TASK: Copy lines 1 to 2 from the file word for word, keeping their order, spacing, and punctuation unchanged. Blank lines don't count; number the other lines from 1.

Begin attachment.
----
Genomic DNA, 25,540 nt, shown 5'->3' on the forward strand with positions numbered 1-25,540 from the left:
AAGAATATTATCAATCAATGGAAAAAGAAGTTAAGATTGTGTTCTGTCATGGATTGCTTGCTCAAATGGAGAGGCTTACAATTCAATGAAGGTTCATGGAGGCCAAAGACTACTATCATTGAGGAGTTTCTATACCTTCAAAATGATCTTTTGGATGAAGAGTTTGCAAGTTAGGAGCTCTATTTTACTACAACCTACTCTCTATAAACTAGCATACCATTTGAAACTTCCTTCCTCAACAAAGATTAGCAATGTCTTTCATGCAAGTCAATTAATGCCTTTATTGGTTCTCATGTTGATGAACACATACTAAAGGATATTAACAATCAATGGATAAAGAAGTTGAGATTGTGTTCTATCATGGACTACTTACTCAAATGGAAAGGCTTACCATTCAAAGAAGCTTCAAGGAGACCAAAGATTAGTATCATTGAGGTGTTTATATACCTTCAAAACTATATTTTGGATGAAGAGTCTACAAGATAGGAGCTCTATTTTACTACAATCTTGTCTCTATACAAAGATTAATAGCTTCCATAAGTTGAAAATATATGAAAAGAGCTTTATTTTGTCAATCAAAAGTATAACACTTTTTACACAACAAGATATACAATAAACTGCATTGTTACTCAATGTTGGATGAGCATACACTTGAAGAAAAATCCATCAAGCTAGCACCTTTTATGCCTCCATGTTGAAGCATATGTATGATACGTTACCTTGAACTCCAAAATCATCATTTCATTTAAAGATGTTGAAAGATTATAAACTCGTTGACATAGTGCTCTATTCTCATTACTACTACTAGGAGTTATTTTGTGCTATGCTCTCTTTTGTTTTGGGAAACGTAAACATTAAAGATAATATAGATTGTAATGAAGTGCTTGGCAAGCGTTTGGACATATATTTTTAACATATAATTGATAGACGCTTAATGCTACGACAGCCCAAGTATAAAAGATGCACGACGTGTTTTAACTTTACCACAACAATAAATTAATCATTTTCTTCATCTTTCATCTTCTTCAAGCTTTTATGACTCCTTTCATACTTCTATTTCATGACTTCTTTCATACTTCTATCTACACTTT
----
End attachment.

Genomic DNA, 25,540 nt, shown 5'->3' on the forward strand with positions numbered 1-25,540 from the left:
AAGAATATTATCAATCAATGGAAAAAGAAGTTAAGATTGTGTTCTGTCATGGATTGCTTGCTCAAATGGAGAGGCTTACAATTCAATGAAGGTTCATGGAGGCCAAAGACTACTATCATTGAGGAGTTTCTATACCTTCAAAATGATCTTTTGGATGAAGAGTTTGCAAGTTAGGAGCTCTATTTTACTACAACCTACTCTCTATAAACTAGCATACCATTTGAAACTTCCTTCCTCAACAAAGATTAGCAATGTCTTTCATGCAAGTCAATTAATGCCTTTATTGGTTCTCATGTTGATGAACACATACTAAAGGATATTAACAATCAATGGATAAAGAAGTTGAGATTGTGTTCTATCATGGACTACTTACTCAAATGGAAAGGCTTACCATTCAAAGAAGCTTCAAGGAGACCAAAGATTAGTATCATTGAGGTGTTTATATACCTTCAAAACTATATTTTGGATGAAGAGTCTACAAGATAGGAGCTCTATTTTACTACAATCTTGTCTCTATACAAAGATTAATAGCTTCCATAAGTTGAAAATATATGAAAAGAGCTTTATTTTGTCAATCAAAAGTATAACACTTTTTACACAACAAGATATACAATAAACTGCATTGTTACTCAATGTTGGATGAGCATACACTTGAAGAAAAATCCATCAAGCTAGCACCTTTTATGCCTCCATGTTGAAGCATATGTATGATACGTTACCTTGAACTCCAAAATCATCATTTCATTTAAAGATGTTGAAAGATTATAAACTCGTTGACATAGTGCTCTATTCTCATTACTACTACTAGGAGTTATTTTGTGCTATGCTCTCTTTTGTTTTGGGAAACGTAAACATTAAAGATAATATAGATTGTAATGAAGTGCTTGGCAAGCGTTTGGACATATATTTTTAACATATAATTGATAGACGCTTAATGCTACGACAGCCCAAGTATAAAAGATGCACGACGTGTTTTAACTTTACCACAACAATAAATTAATCATTTTCTTCATCTTTCATCTTCTTCAAGCTTTTATGACTCCTTTCATACTTCTATTTCATGACTTCTTTCATACTTCTATCTACACTTT